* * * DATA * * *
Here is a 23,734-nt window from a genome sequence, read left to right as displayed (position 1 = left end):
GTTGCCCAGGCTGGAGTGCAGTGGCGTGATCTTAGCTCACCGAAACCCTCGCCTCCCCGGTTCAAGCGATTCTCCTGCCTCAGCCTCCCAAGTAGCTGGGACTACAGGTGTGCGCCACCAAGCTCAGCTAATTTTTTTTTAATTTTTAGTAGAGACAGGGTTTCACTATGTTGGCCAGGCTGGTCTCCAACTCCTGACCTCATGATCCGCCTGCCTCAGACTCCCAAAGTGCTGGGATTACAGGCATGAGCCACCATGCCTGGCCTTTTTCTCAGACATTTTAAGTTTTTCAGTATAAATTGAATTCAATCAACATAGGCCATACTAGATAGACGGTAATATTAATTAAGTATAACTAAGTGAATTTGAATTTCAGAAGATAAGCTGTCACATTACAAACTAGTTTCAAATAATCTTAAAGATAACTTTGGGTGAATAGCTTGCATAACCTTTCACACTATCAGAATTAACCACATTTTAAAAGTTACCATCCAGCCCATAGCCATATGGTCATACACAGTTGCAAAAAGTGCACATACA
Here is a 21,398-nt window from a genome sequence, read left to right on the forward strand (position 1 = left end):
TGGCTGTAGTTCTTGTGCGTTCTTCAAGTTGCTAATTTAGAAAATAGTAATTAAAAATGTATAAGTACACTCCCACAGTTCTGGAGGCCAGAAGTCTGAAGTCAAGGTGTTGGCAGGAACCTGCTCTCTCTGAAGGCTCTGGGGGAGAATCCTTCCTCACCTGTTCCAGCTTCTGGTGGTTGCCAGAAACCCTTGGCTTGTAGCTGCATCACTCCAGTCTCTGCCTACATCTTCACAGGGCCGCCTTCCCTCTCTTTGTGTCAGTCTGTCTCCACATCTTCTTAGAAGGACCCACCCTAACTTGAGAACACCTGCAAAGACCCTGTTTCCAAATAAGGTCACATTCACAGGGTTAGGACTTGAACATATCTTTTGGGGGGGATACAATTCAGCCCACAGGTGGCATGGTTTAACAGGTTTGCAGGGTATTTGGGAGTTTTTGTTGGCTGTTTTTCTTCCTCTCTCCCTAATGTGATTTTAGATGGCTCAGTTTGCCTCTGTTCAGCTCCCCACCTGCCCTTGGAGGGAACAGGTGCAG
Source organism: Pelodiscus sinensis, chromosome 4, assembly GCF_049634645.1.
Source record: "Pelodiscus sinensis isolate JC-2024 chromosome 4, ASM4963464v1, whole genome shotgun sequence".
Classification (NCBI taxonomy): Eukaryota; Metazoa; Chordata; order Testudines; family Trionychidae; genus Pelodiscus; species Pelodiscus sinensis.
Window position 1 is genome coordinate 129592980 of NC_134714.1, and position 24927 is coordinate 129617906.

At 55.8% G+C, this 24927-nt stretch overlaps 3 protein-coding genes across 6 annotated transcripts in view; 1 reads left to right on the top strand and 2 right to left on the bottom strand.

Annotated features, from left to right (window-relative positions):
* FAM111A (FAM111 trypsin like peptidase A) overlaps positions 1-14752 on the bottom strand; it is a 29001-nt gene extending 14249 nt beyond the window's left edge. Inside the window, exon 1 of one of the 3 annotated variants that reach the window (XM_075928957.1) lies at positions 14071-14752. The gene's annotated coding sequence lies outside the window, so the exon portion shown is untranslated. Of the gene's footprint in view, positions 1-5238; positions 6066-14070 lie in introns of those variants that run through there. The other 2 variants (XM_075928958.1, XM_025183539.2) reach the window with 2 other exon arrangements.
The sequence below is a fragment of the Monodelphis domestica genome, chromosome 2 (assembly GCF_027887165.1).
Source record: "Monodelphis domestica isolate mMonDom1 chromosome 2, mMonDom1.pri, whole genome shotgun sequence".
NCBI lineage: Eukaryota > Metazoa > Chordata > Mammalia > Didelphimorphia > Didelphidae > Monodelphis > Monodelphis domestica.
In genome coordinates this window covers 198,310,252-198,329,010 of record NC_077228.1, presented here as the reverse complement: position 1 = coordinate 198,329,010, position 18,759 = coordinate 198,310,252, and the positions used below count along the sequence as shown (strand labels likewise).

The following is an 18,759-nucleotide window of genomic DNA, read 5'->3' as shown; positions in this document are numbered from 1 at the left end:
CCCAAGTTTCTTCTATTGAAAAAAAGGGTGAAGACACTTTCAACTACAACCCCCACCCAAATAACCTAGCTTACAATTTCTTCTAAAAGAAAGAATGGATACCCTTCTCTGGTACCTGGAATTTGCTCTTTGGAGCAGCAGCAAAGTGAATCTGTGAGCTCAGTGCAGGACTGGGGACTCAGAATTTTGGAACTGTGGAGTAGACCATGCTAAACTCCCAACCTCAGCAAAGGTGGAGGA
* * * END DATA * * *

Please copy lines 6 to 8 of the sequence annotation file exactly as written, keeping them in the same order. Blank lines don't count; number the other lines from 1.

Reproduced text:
Source record: "Pelodiscus sinensis isolate JC-2024 chromosome 4, ASM4963464v1, whole genome shotgun sequence".
Classification (NCBI taxonomy): Eukaryota; Metazoa; Chordata; order Testudines; family Trionychidae; genus Pelodiscus; species Pelodiscus sinensis.
Window position 1 is genome coordinate 129592980 of NC_134714.1, and position 24927 is coordinate 129617906.